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Belarus After Sanctions: the Lost Dictator

The recent tragic events in Minsk returned Belarus to the headlines of Western media. Europe and the United States are struggling to adopt an effective policy towards the country – by reinventing the policy of sanctions, the relations of...

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The recent tragic events in Minsk returned Belarus to the headlines of Western media. Europe and the United States are struggling to adopt an effective policy towards the country – by reinventing the policy of sanctions, the relations of the West with Belarus in recent months returned to ground zero. Western pundits, rightly so, have mostly been critical of EU’s soft measures that are based on economic sanctions.

Even though the visa ban increased the number of blacklisted officials, it hardly seems to be a sufficiently tough response to the crackdown of December 19, which resulted in an increased number of political prisoners. Alexander Lukashenka raised the stakes with the brutal crackdown, and the West should equally respond respectively. In the meantime the West should finally learn how to support the Belarus’ beleaguered opposition but also that rely only on them in a country where most people work for the state, won’t be enough for democratic change. Moreover, it is still unclear what the exactrole/goal of part of the opposition on December 19 was?

If the West intends to change Belarus, serious “de-mythization” of it should first take place to choose the right policy, and most importantly to find the right formula of assistance strategy that would promote the European values as the alternative for the current state of Belarus. For that matter, the world should finally recognize that Belarus does not have a problem because it has Lukashenka, but it has Lukashenka because Belarus has a problem.

The new wave of revolutions in North Africa – Tunisia and Egypt – should not only urge the West to consider the need to increase democracy assistance, but also to think of ways of achieving “democratic” change that would lead to reforms. Learning from the post-Orange revolutionary Ukraine Europe should aim at changing Belarus, not only shooting at its leader. Considering the shockwave that swept through the entire society (not only the opposition) after the crackdown alongside the growing feeling of instability caused by inflation, severe budget deficit, and the forthcoming privatization process, the West should isolate or even ignore Lukashenka. Not having oil or gas to bargain with, he is “forced” to sell the only “commodity” he has – the image of the last dictator of Europe.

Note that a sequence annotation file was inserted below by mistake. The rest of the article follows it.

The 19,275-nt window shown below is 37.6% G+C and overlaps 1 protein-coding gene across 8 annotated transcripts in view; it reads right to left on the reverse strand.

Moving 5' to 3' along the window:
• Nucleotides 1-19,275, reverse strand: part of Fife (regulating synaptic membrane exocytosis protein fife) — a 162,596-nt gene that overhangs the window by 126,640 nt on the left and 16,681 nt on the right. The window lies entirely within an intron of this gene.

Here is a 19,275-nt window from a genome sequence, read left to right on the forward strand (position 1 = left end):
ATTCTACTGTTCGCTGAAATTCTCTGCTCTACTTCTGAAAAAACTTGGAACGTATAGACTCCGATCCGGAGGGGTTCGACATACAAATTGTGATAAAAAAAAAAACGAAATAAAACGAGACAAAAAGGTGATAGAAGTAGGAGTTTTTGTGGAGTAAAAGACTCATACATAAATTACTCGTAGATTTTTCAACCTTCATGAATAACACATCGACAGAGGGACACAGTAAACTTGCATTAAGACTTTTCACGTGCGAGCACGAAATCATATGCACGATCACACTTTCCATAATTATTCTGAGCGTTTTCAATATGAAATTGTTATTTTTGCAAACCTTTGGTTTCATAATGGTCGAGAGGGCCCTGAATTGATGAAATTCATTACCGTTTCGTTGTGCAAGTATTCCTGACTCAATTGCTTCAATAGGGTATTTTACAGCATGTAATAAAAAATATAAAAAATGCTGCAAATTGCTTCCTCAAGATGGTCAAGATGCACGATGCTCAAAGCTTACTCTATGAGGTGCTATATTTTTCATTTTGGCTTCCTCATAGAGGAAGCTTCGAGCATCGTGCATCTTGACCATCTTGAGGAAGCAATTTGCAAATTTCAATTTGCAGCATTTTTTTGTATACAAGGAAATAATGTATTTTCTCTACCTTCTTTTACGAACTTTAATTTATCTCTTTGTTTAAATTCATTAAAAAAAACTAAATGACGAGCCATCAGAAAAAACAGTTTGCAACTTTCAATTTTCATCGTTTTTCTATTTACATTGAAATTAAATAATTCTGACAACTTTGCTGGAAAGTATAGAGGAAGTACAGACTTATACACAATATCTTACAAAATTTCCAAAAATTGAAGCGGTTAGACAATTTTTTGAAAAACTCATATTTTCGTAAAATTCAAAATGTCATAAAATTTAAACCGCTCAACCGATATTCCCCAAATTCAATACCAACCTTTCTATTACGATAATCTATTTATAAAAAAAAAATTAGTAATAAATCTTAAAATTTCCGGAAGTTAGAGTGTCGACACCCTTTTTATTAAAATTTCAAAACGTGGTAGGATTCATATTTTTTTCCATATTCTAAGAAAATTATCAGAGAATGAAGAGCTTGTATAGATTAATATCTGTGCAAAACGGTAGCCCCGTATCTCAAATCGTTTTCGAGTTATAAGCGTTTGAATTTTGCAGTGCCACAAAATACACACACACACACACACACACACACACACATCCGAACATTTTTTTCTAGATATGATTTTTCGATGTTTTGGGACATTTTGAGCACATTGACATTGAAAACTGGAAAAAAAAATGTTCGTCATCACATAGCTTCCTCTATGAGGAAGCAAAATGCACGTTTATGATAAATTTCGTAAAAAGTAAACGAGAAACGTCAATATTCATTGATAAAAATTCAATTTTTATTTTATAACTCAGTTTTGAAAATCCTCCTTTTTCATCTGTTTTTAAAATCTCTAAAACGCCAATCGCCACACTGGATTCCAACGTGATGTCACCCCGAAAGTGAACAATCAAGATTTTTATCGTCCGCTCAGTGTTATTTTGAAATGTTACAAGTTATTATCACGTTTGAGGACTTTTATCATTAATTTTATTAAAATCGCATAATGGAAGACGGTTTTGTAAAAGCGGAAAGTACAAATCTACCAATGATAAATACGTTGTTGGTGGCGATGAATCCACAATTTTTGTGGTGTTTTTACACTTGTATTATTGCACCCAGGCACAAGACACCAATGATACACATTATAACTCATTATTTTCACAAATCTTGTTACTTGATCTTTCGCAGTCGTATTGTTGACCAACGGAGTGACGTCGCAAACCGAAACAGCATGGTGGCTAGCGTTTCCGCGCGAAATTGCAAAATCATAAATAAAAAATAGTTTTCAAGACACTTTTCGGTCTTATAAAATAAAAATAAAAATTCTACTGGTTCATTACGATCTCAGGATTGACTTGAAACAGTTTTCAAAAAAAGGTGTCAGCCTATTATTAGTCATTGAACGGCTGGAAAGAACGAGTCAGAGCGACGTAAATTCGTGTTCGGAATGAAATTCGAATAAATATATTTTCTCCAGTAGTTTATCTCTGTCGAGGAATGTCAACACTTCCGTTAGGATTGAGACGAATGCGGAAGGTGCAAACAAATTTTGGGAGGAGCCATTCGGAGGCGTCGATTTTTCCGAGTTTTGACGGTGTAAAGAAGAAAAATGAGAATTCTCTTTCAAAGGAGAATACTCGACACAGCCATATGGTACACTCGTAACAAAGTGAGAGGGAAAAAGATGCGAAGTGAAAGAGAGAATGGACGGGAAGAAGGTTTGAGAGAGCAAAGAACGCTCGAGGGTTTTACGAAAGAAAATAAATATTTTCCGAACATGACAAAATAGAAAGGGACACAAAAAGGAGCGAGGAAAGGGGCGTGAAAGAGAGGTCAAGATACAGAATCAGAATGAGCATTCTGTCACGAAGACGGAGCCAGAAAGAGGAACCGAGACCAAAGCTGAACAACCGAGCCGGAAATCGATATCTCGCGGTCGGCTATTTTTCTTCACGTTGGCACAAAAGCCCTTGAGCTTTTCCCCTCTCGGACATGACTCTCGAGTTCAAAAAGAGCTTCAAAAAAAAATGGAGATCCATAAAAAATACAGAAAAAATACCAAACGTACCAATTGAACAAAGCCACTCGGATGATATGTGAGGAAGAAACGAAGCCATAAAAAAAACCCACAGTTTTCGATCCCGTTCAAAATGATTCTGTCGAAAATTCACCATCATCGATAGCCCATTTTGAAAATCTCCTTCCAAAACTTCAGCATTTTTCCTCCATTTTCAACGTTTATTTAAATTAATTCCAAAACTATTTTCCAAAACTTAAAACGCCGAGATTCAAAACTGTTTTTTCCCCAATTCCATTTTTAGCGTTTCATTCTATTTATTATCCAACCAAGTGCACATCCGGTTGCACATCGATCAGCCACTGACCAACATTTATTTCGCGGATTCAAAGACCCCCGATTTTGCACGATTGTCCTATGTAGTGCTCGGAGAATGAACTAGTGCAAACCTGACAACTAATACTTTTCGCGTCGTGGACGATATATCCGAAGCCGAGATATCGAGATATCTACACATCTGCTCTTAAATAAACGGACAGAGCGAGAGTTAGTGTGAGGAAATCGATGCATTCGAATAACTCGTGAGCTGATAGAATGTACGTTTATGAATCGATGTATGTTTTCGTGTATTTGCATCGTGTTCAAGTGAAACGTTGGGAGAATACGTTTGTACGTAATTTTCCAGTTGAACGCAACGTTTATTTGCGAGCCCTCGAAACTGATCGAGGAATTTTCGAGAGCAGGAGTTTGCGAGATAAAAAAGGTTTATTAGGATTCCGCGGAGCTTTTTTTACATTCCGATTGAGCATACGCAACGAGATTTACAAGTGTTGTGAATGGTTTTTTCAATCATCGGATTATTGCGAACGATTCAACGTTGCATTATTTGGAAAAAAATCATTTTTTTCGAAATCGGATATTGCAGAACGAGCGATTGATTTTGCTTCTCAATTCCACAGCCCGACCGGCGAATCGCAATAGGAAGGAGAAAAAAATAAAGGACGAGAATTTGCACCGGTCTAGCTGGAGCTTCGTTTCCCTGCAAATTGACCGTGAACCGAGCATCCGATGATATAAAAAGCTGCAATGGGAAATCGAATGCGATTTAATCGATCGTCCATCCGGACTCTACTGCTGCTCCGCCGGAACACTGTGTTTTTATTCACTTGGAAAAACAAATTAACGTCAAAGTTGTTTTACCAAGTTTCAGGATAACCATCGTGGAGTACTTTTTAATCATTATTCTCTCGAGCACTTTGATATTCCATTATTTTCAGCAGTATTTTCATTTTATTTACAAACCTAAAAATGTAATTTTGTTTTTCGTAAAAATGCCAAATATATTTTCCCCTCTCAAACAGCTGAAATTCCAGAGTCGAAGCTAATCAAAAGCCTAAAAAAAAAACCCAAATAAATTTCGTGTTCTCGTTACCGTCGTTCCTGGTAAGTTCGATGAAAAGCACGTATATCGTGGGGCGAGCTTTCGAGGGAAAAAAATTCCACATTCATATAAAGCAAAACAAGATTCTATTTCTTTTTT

Lukashenka’s decision on post-election crackdown could be explained by cracks, clashes amongst different interest groups in the regime, a Russian (or other) plot, opposition provocation or simply by his own emotional decision to put an end to “this mindless democracy”. Instead of guessing, it is more important to notice that he has weakened his own position before the upcoming privatization process. This has the potential of becoming a game-changer. Obviously the regime will want to control the privatization process and they want to (and actually do) control the opposition. With a smart approach, the West may have a chance to isolate Lukashenka further from his own society and make the bureaucracy to reconsider the risk of having him in power for too long. If he is no longer able to provide concessions to pay for his regime, the door for other alternatives will be more open.

The Western press and policymakers, rightly so, are pushing for a tougher response. Without seriously considering economic sanctions the EU, once again, will remain the hostage of the opposition it supports. A new policy must finally acknowledge that Belarus provides a more complex challenge than it seems. It is not only about Lukashenka but about a society that approves and supports order and stability and does not mind a lack of freedom in return. To make Belarus embrace European values – such as leadership change through free and fair elections – the West needs to engage with all layers of society.

Most importantly, unless the West is able to expand its contacts and influence among Belarus’ most influential class, the bureaucrats, it will have little chance to pursue desired change of the system. Proving to the bureaucrats that the leader is no longer in position to deliver concessions from the West (and East) joined with aid programs
to the civil society, independent media, and re-building the opposition could spark the needed change in Belarusian leadership and society.

Let’s face it, finally, the real long-term challenge in Belarus is social and political change, not only regime change. The former would give us another Poland, the later – Ukraine.

Balázs Jarábik

Balázs is an Associate Fellow at FRIDE in Madrid, Spain. A longer paper on this topic is available at FRIDE.org.

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